To give an example, Mountfort mentions Audumla as a relevant myth to relate with Fehu while Paxson give us the story of Sigfried and verses 78-79 from the Havamal. Because Fehu deals with cattle, and one could say, cows in general, Audumla fits, but Paxton gives us the story of Sigfried and how that is a lesson on money’s corrupting power and then backs it up with a quote from the Havamal. Paxson’s two quotes helped expound upon the three Runic poems in a way that brought the message home.
While there are many things that stand out in Paxson’s book, it was her amazing suggestions on how the Runes work together and for what purpose they could be applied to that was really inspiring and practical to me. Practical in the sense that it not only helps us understand different facets of each Rune, but also gives us a means to invite the Runic energies into our lives. That alone makes the book worth reading.
One thing to consider with Paxson’s book is that it is set up as a yearlong group study course. Paxson has many suggestions on how to go about each study group, what to include, rituals to undertake, discussions to have, and a host of other great ideas. All of which were beautiful and powerful. I will definitely utilize some of her suggestions when I host a study group of my own.
All and all this is a book I suggest every Rune student should have. It’s definitely worth the price in my opinion.
This is the sixth book on my suggested Rune Reading List:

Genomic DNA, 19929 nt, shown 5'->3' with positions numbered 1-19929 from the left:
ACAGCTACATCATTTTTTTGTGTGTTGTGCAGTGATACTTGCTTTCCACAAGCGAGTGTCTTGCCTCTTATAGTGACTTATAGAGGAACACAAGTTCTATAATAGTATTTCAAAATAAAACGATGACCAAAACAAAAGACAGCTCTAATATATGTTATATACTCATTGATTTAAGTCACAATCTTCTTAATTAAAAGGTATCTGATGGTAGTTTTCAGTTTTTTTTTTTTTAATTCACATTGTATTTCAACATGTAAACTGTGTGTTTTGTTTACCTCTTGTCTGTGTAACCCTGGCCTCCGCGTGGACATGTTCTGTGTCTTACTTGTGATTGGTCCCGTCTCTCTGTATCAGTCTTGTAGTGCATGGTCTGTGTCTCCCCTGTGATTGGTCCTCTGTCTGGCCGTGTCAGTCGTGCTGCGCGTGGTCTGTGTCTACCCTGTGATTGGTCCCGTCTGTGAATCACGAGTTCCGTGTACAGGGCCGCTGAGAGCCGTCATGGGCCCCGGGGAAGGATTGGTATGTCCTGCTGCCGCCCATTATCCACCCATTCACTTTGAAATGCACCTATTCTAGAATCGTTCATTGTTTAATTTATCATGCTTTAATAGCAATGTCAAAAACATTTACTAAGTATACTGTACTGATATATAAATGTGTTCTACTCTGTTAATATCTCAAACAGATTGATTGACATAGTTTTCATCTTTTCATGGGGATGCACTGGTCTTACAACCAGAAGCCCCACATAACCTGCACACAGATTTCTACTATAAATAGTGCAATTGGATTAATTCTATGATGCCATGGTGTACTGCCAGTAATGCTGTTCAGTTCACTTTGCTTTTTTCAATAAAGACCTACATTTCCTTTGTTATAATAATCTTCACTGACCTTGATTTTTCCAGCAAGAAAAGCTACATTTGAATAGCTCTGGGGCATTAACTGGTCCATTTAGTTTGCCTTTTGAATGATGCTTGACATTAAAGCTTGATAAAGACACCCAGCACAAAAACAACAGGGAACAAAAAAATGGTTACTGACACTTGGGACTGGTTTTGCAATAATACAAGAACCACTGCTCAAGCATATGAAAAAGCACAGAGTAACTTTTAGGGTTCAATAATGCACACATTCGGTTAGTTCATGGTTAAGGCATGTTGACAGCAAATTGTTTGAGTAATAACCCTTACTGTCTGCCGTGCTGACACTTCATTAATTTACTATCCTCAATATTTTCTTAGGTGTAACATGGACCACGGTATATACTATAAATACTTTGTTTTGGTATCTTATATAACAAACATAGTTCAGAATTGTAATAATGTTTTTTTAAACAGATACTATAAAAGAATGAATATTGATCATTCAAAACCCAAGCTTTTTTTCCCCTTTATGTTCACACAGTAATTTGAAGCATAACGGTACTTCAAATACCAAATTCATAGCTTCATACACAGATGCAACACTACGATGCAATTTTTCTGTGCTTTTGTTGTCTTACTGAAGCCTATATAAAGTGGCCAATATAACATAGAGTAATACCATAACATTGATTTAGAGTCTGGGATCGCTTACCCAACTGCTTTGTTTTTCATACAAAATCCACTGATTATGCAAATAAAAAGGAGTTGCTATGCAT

1. The Complete Illustrated Guide to Runes by Nigel Pennick
2. Way of the Runes by Bernard King
3. Runes: Reading the Past by R.I Page
4. Runelore: A Handbook of Esoteric Runology by Edred Thorsson
5. Nordic Runes by Paul Rhys Mountfort
6. Taking up the Runes Diana L Paxson
7. Runecaster’s Handbook Edred Thorsson
8. Poetic Edda by either Hollander, Crawford, or Larrington
9. Prose Edda by Jesse L. Byock
10. Hávamál Meditations: Embodying Oðinn’s Teachings by Frodi Ingsson (forthcoming)
11. Runes of Transformation by Kaedrich Olsen
12. Helrunar by Jan Fries
13. Runes and Magic by Stephen E. Flowers
14. Rune Yoga: Embodying the Runic Energies by Frodi Ingsson (forthcoming)
15. Rune Workings: Meditations and Rituals by Frodi Ingsson (forthcoming)
What Paxson does here is present a well-rounded overview of each rune, delving into the historical and literary meanings of each as well as the interpretations made by esteemed runic scholars and occult practitioners. Highlighting both the similar and conflicting interpretations is really helpful. Afterward, she gleans all of the most useful information of about each rune and tries to guide one into understanding what drawing that rune might mean in a reading. She presents what is known about using these runes magically, offers meditative and contemplative afterthoughts on each rune, and links the mythology and beliefs of the Norse with ease and clarity.
Very easy to read. Heaps of useful information. This book will give a greater understanding of the runes. Guaranteed. No fluff. No wasted reading time. Paxson gets down to business and leads the reader along like a talented scholar.